In the past couple of weeks, I had the pleasure of working with the communications office and other faculty at Georgia Tech to produce a series of short articles on the Science of Star Wars. I chose to highlight the findings of NASA’s Kepler Mission and connect them with the planets in the Star Wars Universe. I’ve copied my contribution after the jump.
The Star Wars universe depicts a diverse set of worlds containing a variety of inhabitants. Could such worlds exist in our universe? John Wise, the Dunn Family Assistant Professor in the School of Physics, studies early galaxies and distant objects in the universe. He wonders if there are planets somewhere out there that resemble the ones imagined by George Lucas.
Until 1991, the only planets known to humans were in our Solar System. In that same year, astronomers discovered the first extrasolar planet, now dubbed as exoplanets, by measuring the Doppler shift of stellar spectral lines, effectively witnessing the planet play gravitational tug-of-war with its parent star as it orbits. Over the next decade or so, astronomers refined their planet hunting skills and found more than 30 exoplanets.
This all changed with the launch of NASA’s Kepler Mission, which continually monitored a patch of sky for brightness variations in 150,000 stars. Any dip in brightness can be caused by a planet passing in front of its star, blocking a small fraction of its light. In its four-year run, Kepler detected and confirmed nearly 2,000 planetary systems, ranging from “Hot Jupiters” to frozen, rocky worlds. Intriguingly, a select few lie within the Goldilocks zone where liquid water could exist because the planet isn’t too hot or too cold.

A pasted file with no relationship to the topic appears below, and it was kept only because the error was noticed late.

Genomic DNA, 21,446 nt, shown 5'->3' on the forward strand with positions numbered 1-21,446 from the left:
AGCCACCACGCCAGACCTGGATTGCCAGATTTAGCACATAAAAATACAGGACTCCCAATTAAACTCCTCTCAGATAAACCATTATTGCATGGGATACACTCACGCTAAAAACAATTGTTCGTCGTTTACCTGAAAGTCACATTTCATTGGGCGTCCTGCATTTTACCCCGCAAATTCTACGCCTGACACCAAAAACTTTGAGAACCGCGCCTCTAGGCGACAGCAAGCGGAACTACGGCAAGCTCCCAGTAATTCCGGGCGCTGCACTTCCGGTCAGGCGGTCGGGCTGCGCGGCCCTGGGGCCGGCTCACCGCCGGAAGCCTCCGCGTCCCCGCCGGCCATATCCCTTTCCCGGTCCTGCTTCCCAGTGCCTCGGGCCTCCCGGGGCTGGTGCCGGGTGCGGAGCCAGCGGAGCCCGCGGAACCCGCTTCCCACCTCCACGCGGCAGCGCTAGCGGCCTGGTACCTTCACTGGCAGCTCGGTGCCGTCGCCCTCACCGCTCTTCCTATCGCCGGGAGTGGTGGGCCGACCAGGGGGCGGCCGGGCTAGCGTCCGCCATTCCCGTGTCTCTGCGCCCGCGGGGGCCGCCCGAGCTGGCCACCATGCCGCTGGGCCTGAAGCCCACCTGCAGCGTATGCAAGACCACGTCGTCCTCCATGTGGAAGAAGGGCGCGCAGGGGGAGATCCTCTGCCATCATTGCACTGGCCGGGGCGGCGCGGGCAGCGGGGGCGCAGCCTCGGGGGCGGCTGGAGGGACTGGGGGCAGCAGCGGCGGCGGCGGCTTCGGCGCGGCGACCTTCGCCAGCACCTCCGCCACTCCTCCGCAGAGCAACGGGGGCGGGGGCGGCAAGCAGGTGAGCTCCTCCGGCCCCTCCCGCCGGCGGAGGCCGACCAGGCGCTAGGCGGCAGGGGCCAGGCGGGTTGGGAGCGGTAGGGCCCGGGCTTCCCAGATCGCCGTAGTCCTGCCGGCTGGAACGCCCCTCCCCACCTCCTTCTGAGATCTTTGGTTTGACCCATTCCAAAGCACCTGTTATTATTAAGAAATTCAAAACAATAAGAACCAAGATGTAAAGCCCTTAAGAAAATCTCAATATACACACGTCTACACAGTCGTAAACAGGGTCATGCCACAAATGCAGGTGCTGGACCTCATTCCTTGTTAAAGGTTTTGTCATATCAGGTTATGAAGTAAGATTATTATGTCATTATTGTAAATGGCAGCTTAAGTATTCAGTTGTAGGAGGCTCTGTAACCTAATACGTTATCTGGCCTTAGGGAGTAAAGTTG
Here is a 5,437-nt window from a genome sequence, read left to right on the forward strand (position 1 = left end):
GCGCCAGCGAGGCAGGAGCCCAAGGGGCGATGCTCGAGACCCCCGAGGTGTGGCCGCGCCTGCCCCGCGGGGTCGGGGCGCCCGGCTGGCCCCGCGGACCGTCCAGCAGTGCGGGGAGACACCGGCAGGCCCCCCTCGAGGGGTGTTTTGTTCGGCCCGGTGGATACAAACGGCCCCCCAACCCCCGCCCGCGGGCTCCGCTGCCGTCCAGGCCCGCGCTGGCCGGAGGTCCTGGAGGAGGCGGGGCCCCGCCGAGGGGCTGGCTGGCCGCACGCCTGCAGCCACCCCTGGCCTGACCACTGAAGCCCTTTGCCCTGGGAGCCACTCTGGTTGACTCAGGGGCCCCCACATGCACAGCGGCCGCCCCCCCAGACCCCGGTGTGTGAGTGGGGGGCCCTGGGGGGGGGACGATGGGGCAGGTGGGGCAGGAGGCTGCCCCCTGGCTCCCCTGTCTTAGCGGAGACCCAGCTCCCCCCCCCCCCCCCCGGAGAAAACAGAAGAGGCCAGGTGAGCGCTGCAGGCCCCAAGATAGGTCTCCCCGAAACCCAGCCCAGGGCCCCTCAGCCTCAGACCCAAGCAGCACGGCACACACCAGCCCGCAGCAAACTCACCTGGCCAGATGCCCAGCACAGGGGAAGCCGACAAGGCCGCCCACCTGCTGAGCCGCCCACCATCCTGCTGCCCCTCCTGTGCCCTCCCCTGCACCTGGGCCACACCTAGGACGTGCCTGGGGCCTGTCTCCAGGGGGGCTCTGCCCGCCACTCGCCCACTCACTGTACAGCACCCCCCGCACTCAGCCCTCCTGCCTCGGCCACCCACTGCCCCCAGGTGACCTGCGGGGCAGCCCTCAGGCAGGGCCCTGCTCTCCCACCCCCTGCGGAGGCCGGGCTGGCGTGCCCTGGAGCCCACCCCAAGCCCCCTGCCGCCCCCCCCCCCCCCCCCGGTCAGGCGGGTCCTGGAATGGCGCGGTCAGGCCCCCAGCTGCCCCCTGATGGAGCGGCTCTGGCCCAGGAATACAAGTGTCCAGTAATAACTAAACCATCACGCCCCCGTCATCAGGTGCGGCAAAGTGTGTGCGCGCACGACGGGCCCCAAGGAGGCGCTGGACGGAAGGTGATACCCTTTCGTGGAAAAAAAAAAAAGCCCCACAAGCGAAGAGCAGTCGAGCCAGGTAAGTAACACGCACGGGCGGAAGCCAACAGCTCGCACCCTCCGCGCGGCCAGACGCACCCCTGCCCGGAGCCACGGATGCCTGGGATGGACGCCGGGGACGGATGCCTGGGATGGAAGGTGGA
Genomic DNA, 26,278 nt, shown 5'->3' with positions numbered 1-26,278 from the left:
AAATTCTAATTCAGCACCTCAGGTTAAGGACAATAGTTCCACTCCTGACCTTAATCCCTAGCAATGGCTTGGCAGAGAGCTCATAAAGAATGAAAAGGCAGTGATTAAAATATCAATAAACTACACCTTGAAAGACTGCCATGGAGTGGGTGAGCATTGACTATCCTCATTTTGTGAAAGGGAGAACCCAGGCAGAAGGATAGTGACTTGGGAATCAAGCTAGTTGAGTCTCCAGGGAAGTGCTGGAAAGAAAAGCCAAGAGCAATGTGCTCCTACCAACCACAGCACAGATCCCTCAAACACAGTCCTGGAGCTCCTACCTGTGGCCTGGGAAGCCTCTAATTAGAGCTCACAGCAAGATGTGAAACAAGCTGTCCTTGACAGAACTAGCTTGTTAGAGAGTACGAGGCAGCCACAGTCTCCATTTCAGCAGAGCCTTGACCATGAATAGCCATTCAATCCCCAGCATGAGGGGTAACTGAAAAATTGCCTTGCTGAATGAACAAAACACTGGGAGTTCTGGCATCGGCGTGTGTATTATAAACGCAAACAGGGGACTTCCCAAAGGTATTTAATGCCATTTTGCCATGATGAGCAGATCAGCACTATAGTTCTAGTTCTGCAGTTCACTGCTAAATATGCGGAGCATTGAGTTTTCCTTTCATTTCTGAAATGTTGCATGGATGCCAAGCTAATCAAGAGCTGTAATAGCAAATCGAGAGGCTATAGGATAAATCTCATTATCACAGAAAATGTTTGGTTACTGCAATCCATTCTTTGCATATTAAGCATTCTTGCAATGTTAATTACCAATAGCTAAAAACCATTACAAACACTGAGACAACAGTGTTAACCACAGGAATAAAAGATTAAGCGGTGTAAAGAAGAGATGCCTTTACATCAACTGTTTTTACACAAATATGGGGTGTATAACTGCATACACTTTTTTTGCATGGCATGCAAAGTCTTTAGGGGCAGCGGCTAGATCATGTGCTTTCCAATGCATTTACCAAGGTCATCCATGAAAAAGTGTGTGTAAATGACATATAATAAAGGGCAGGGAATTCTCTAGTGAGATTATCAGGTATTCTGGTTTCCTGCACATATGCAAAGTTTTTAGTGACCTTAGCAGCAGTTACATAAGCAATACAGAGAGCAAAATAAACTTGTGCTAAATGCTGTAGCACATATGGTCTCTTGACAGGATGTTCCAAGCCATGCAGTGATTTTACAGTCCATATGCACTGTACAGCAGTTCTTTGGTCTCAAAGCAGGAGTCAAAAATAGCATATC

This planetary diversity is also seen in Star Wars – Endor, the home of the Ewoks, that orbits a gaseous giant planet; Hoth, where Luke Skywalker almost froze to death; Alderaan, a blue-green orb not unlike our Earth until it was destroyed by the Death Star; and Tatooine, Luke and Anakin Skywalker’s home planet. One of the most vivid scenes of Episode IV happens when Luke gazes toward the horizon at a binary sunset. When the original was released in 1977, such a scene was restricted to the sci-fi realm, but this is no longer the case. Kepler has now discovered 10 planets that orbit binary star systems, whose possible inhabitants see a similar sight every day.
The Kepler Mission was just the first step in humankind’s discovery of planetary systems in the Milky Way. It only observed 1/400th of the sky. It could only detect planets out to 3,000 light years, which is tiny compared to the Milky Way’s size of 100,000 light years. Using Kepler’s detections, astronomers have estimated that there could be as many as 40 billion planets in our galaxy. But that is only one galaxy! Imagine how many planets are littered among the 100 billion galaxies in the observable universe. Perhaps planets from a long time ago in a galaxy far, far away?